Eco-friendly destinations might conjure images of the blue-footed boobies on the Galapagos Islands or the breathtaking glaciers of New Zealand, however, the European country of Slovenia has recently been celebrated as the pinnacle of sustainable tourism and development. Its capital city Ljubljana was declared Europe’s Greenest Capital by the European Union in 2016. Beyond well-deserved accolades, Slovenia enchants visitors with more than 40 protected parks and reserves filled with lush forests and secluded caves home to a diverse network of hiking trails.
Farms utilize eco-friendly power, and recycling to protect the countryside and the capital city has a zero-waste initiative. The public transportation uses natural gas, and the urban train runs on electricity, in addition to the forests retaining 46 percent of their primary, indigenous woodland. The historic city protects its history with preserved architecture and a culture eager to pass on its heritage to the next generation by investing in ecological and cultural sustainability. When visiting Slovenia, you can have a green, clean, and authentic visit to Slovenia true to the indelible charms of the land and local culture.
Bhutan won the Sustainable Destination’s Earth Award in 2018.
This year Bhutan received the Sustainable Destination’s Earth Award for its commitment to responsible tourism dedicated to the preservation of nature. The small kingdom in the Himalayan Mountains has preserved 72 percent of its primary forests. The government promotes nature conservation at an individual level encouraging its population to plant trees receiving the Guinness World Record for the most trees planted in 60 minutes, during which 100 volunteers planted 49,672 trees.
The roads winding around the mountains and forests lead to impressive temples, secluded villages, and rows of crops found only in the mountainous region. The long distances between locations has inspired the government to develop more renewable energy projects supporting the rural population, as well as promoting electric cars to decrease the dependence of its citizens on fossil fuels. The kingdom’s commitment to ecofriendly tourism, as well as its determination in sustaining traditional dress and architecture, shows Bhutan as a champion for preserving its nature and heritage.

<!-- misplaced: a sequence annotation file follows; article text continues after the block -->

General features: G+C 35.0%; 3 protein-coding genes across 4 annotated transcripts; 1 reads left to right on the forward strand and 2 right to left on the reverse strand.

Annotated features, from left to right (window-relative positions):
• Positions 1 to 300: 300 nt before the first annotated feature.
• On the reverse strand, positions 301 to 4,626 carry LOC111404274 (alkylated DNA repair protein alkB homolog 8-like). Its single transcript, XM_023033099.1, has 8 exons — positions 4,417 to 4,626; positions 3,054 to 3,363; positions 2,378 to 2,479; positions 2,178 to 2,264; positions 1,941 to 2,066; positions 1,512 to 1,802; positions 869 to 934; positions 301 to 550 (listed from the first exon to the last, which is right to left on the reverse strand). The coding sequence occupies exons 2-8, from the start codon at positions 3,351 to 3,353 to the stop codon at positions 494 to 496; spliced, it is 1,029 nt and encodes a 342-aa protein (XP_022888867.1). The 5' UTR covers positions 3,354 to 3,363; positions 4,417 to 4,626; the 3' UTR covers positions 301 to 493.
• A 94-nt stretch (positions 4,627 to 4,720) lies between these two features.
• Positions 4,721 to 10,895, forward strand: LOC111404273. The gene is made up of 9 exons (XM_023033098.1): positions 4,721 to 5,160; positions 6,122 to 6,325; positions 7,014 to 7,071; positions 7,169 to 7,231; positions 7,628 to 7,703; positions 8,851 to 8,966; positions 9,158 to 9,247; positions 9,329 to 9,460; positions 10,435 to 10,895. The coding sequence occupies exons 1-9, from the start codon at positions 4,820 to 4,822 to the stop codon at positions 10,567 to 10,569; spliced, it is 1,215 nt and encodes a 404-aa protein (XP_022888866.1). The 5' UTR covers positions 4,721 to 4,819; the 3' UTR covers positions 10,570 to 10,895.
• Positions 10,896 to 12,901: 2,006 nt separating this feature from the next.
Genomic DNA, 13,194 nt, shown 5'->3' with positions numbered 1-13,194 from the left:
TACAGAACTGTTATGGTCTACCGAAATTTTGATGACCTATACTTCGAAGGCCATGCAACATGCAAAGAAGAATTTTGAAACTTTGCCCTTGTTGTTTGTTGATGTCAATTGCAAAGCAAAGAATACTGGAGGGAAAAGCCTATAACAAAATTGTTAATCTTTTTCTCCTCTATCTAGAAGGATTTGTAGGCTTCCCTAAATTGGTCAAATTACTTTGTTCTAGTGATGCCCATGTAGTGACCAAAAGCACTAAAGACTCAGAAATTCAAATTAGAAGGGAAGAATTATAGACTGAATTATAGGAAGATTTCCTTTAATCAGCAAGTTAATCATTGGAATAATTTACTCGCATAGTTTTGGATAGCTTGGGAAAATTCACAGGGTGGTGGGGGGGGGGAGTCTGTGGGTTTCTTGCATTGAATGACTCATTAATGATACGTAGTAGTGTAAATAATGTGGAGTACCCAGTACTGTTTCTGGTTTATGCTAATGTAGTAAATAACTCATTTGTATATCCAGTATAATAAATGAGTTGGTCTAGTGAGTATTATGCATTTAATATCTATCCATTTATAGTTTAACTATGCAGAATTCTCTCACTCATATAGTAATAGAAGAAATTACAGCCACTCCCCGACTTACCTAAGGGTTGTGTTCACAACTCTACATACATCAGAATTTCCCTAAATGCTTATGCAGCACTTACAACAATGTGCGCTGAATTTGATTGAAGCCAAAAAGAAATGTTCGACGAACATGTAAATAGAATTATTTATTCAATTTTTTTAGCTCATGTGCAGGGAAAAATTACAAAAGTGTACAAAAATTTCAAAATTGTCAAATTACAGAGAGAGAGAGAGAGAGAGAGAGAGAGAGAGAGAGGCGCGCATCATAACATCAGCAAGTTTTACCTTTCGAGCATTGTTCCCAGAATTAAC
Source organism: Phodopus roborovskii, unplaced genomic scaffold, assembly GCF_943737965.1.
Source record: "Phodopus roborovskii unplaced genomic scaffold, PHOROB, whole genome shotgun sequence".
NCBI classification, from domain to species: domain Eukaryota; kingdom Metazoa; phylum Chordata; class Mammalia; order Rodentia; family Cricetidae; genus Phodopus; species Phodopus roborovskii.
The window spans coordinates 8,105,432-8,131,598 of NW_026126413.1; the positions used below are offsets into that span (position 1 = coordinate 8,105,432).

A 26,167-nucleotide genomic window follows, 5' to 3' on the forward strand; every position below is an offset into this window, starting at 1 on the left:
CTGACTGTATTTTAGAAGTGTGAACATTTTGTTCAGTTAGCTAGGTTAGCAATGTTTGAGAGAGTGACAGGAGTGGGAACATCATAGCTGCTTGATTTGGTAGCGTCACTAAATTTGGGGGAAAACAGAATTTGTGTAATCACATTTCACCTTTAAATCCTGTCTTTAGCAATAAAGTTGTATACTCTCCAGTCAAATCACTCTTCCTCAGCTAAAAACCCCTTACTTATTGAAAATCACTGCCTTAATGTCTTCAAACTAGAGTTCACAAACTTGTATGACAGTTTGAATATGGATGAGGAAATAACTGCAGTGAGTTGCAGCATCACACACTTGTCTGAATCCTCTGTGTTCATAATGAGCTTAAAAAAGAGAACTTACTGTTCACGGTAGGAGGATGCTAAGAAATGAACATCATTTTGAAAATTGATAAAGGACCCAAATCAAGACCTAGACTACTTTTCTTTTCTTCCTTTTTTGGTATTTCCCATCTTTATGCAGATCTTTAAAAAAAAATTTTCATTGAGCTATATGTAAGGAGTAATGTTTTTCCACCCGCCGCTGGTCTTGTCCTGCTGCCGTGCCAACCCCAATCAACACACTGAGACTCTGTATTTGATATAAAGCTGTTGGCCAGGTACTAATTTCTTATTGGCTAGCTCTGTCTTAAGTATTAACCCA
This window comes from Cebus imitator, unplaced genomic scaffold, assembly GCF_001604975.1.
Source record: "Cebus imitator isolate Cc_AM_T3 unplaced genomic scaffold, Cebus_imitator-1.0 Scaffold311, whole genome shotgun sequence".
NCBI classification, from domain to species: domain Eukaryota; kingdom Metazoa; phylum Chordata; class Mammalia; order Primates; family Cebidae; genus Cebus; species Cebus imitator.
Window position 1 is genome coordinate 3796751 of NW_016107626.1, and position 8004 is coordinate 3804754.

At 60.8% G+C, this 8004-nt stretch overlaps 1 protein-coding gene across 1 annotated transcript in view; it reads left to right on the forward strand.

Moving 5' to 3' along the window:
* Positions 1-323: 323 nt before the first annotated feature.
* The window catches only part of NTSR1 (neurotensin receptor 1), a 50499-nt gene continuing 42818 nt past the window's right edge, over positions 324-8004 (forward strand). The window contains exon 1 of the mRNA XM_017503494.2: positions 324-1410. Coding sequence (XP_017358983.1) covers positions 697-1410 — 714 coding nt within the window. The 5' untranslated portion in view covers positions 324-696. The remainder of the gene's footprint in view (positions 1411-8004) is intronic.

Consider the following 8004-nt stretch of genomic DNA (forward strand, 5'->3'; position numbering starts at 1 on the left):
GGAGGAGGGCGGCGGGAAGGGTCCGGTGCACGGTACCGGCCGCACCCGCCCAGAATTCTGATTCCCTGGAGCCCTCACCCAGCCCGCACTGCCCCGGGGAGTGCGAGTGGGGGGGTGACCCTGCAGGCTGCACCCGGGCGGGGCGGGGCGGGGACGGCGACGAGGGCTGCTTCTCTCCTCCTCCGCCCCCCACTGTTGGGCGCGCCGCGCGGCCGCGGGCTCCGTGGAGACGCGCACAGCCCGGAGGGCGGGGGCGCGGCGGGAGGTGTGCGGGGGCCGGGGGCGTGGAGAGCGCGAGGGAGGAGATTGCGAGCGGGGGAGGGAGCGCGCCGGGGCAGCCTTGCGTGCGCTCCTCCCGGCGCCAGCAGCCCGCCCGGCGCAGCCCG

Cascais, a stunning city on Portugal's coast line is determined to reduce carbon emissions by 20 percent in the next two years.
Cascais maintains the charm of a small fishing village. The local community has committed to a goal of reducing its carbon emissions by more than 20 percent by the year 2020. Cascais promotes soft mobility with access to bicycles in the different neighborhoods, as well as beautiful views to the water when walking. Local tours introduce visitors to the preserved local culture in addition to promoting the restoration of the rural landscape at Quinta do Pisão Nature Park focusing on sustainable farming and forestry practices.
Cascais also promotes the continued protection and promotion of the local culture inherent in the architecture, artwork, and values of the local population most notably in the Center of Pedra do Sal (CIAPS), Portugal’s first building producing “Zero Energy.” The structure was designed to incorporate the ecological and biophysical values of land and sea with exhibits studying the flora, fauna, archeological characteristics, and geology of the region in addition to its self-sufficient energy production. To view itineraries that visit the green-leading city Cascais, please visit Zicasso's Portugal page.